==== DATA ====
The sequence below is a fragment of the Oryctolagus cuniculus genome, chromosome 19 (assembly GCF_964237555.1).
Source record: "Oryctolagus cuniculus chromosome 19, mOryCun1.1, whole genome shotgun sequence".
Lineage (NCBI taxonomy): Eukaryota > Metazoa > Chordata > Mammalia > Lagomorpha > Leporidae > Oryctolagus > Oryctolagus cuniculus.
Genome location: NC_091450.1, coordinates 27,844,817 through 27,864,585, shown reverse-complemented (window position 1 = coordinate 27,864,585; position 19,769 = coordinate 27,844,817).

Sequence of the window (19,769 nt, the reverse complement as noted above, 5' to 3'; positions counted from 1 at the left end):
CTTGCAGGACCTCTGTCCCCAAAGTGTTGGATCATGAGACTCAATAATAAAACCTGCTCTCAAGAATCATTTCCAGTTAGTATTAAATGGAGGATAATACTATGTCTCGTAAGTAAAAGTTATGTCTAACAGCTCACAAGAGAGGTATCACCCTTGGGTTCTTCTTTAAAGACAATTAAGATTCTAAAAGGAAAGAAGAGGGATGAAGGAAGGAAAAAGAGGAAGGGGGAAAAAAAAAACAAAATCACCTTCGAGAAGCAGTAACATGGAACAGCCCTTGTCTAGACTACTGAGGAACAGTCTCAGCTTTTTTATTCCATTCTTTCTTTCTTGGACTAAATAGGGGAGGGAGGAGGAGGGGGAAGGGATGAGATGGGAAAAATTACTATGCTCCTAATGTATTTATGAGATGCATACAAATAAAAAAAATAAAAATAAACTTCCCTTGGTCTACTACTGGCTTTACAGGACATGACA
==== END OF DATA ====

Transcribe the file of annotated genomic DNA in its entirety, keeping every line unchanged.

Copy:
The sequence below is a fragment of the Oryctolagus cuniculus genome, chromosome 19 (assembly GCF_964237555.1).
Source record: "Oryctolagus cuniculus chromosome 19, mOryCun1.1, whole genome shotgun sequence".
Lineage (NCBI taxonomy): Eukaryota > Metazoa > Chordata > Mammalia > Lagomorpha > Leporidae > Oryctolagus > Oryctolagus cuniculus.
Genome location: NC_091450.1, coordinates 27,844,817 through 27,864,585, shown reverse-complemented (window position 1 = coordinate 27,864,585; position 19,769 = coordinate 27,844,817).

Sequence of the window (19,769 nt, the reverse complement as noted above, 5' to 3'; positions counted from 1 at the left end):
CTTGCAGGACCTCTGTCCCCAAAGTGTTGGATCATGAGACTCAATAATAAAACCTGCTCTCAAGAATCATTTCCAGTTAGTATTAAATGGAGGATAATACTATGTCTCGTAAGTAAAAGTTATGTCTAACAGCTCACAAGAGAGGTATCACCCTTGGGTTCTTCTTTAAAGACAATTAAGATTCTAAAAGGAAAGAAGAGGGATGAAGGAAGGAAAAAGAGGAAGGGGGAAAAAAAAAACAAAATCACCTTCGAGAAGCAGTAACATGGAACAGCCCTTGTCTAGACTACTGAGGAACAGTCTCAGCTTTTTTATTCCATTCTTTCTTTCTTGGACTAAATAGGGGAGGGAGGAGGAGGGGGAAGGGATGAGATGGGAAAAATTACTATGCTCCTAATGTATTTATGAGATGCATACAAATAAAAAAAATAAAAATAAACTTCCCTTGGTCTACTACTGGCTTTACAGGACATGACA